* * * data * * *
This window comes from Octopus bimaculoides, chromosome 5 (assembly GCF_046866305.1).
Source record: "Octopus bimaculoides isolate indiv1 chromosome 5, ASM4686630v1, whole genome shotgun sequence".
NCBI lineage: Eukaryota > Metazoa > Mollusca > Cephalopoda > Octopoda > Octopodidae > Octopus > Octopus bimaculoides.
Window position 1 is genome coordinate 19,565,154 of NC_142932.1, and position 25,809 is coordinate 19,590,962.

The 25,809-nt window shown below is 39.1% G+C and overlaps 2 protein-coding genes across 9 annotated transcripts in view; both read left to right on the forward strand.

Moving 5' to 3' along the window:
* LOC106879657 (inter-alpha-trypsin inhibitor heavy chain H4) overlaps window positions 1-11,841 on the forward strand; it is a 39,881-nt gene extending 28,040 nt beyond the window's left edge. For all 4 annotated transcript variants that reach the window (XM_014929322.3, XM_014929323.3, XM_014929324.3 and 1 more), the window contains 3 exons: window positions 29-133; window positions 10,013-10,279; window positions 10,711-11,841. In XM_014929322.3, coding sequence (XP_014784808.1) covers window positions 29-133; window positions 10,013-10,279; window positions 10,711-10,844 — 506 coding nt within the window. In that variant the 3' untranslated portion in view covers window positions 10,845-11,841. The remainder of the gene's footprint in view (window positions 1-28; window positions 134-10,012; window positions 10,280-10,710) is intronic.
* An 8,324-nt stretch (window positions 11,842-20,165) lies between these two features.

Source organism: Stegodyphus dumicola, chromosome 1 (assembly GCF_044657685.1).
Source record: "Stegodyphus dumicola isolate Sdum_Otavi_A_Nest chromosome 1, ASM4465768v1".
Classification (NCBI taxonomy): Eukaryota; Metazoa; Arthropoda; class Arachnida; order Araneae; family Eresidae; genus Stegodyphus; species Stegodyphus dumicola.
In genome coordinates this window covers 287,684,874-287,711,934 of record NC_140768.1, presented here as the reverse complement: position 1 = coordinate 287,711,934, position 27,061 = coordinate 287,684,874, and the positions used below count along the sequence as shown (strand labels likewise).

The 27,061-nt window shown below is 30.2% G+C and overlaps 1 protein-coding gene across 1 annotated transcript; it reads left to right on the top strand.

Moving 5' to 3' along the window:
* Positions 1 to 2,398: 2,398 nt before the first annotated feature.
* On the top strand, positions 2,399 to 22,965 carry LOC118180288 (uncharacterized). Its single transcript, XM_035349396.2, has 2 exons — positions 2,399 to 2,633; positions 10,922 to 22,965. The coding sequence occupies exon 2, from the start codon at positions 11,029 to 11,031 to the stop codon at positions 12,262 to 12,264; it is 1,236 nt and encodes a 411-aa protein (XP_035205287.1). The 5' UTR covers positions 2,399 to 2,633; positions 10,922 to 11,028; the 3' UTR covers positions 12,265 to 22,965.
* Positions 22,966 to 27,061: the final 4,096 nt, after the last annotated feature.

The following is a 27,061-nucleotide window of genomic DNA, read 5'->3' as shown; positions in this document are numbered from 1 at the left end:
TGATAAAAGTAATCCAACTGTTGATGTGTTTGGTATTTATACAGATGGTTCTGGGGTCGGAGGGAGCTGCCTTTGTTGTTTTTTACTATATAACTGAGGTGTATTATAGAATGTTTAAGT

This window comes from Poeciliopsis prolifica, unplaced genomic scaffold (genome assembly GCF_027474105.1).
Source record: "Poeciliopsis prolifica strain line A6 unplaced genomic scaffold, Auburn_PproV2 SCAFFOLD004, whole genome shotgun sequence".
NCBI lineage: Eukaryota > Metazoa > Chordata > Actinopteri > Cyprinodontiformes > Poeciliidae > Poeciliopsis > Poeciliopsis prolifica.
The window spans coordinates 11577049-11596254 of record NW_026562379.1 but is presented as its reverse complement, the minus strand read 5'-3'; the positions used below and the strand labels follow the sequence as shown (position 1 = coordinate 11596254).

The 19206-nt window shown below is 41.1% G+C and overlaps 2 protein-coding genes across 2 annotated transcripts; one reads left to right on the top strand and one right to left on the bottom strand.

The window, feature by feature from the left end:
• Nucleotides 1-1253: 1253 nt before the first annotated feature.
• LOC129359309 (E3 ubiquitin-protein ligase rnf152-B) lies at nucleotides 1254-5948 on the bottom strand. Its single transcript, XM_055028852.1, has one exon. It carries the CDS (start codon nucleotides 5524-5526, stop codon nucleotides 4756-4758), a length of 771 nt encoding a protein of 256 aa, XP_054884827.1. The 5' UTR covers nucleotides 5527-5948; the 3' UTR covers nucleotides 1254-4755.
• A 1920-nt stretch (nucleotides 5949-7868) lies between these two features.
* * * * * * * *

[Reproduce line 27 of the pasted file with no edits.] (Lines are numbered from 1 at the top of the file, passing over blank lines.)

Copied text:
• LOC129359309 (E3 ubiquitin-protein ligase rnf152-B) lies at nucleotides 1254-5948 on the bottom strand. Its single transcript, XM_055028852.1, has one exon. It carries the CDS (start codon nucleotides 5524-5526, stop codon nucleotides 4756-4758), a length of 771 nt encoding a protein of 256 aa, XP_054884827.1. The 5' UTR covers nucleotides 5527-5948; the 3' UTR covers nucleotides 1254-4755.